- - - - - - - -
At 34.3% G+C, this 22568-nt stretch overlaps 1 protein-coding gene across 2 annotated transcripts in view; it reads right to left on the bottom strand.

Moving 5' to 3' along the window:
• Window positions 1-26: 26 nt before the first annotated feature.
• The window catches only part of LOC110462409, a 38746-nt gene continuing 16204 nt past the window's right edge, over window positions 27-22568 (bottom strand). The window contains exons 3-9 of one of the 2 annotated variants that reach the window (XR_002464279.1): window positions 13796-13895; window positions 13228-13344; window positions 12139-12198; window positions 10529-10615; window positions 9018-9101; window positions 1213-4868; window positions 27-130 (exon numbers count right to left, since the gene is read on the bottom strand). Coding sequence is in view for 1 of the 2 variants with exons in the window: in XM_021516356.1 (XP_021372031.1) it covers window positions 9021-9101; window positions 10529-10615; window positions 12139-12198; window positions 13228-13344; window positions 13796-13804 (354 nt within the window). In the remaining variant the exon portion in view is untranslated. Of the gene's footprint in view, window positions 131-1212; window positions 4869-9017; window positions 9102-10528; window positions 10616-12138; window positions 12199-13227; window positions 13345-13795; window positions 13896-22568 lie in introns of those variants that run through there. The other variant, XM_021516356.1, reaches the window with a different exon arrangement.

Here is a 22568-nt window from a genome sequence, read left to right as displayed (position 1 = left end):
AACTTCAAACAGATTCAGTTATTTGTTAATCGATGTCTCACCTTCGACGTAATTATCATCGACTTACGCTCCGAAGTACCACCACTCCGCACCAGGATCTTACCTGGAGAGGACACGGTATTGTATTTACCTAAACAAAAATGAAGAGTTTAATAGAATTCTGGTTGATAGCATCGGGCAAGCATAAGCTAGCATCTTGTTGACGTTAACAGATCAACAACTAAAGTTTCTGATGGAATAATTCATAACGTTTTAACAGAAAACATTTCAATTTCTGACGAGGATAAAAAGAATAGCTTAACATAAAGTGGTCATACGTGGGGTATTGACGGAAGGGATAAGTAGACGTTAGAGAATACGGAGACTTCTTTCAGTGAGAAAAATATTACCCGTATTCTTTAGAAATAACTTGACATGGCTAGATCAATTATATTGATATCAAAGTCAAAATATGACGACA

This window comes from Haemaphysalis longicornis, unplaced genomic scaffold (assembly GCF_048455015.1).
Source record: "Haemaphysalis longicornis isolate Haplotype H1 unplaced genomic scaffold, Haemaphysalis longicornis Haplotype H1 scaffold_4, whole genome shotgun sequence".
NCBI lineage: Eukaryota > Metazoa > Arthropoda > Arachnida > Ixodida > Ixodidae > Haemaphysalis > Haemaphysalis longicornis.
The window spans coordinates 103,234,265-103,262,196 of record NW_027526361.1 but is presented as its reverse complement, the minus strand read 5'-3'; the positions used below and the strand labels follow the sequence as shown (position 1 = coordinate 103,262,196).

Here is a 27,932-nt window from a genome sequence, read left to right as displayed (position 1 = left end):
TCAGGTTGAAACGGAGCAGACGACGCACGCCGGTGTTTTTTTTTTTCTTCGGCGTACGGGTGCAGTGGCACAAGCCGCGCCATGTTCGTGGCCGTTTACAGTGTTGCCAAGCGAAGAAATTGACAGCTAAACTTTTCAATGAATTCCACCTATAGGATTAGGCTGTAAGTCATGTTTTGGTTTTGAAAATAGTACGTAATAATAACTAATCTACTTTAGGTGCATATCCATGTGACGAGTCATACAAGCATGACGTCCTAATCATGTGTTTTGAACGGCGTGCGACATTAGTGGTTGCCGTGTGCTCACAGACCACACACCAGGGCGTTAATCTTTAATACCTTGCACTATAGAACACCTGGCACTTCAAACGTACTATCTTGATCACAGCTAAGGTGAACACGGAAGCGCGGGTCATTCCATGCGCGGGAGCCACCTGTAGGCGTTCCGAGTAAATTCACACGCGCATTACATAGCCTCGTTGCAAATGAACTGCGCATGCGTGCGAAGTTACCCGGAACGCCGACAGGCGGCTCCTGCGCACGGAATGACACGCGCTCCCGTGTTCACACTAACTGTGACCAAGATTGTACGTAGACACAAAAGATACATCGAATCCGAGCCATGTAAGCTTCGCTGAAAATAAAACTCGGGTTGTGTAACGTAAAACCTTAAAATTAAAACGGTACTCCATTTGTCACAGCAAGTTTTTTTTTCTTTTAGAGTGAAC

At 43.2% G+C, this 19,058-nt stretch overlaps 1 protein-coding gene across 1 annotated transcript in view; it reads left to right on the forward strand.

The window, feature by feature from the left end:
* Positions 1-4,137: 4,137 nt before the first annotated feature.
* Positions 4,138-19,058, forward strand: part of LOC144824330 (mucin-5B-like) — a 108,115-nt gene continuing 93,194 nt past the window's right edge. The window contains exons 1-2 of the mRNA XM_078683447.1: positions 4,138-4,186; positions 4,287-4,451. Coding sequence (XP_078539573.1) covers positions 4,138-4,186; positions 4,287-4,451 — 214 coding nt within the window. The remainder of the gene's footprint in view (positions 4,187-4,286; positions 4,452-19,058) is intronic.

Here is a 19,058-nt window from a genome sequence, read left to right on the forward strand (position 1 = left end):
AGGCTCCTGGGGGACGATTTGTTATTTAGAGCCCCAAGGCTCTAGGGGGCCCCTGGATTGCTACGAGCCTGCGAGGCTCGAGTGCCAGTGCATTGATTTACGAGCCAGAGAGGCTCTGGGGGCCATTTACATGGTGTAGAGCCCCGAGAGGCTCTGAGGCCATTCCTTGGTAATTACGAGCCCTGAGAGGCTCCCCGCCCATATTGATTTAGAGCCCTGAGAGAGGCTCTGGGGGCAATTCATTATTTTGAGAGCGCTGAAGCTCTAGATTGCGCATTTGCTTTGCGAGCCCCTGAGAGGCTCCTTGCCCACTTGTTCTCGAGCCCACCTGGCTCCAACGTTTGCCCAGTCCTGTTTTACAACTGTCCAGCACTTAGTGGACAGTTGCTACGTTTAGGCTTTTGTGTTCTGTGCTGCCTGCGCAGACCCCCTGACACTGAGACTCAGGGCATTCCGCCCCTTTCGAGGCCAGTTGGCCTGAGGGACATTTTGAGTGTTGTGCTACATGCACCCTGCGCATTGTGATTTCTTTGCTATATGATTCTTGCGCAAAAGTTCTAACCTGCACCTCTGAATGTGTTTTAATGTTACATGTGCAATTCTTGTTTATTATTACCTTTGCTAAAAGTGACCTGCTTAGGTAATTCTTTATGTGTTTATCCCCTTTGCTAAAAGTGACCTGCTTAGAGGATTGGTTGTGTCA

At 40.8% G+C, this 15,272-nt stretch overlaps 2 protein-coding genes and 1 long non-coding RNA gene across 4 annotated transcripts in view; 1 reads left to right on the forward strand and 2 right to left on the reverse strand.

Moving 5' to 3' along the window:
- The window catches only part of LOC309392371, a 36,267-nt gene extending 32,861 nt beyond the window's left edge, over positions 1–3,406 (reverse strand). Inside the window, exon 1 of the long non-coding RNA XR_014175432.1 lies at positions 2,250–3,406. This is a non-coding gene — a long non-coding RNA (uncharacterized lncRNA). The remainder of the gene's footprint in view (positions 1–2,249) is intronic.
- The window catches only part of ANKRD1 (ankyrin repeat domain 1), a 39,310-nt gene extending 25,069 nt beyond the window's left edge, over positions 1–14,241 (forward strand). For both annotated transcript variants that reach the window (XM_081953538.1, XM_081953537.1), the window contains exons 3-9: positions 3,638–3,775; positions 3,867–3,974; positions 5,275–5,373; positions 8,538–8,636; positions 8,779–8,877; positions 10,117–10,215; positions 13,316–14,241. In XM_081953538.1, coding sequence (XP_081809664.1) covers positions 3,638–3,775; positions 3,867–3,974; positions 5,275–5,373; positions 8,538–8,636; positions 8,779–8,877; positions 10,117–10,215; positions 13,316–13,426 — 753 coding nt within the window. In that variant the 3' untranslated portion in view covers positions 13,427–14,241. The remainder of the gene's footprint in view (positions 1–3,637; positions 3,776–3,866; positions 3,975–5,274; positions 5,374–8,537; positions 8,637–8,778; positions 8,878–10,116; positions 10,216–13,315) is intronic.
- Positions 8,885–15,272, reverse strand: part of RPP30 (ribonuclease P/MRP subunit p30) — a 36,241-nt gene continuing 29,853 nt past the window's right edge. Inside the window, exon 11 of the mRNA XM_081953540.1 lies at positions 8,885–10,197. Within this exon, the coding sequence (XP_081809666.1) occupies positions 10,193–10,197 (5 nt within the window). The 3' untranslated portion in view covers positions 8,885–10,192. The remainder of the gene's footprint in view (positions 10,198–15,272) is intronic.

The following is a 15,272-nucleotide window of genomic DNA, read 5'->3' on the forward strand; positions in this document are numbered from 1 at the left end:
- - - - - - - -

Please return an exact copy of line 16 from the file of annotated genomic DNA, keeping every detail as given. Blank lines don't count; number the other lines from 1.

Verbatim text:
* Positions 4,138-19,058, forward strand: part of LOC144824330 (mucin-5B-like) — a 108,115-nt gene continuing 93,194 nt past the window's right edge. The window contains exons 1-2 of the mRNA XM_078683447.1: positions 4,138-4,186; positions 4,287-4,451. Coding sequence (XP_078539573.1) covers positions 4,138-4,186; positions 4,287-4,451 — 214 coding nt within the window. The remainder of the gene's footprint in view (positions 4,187-4,286; positions 4,452-19,058) is intronic.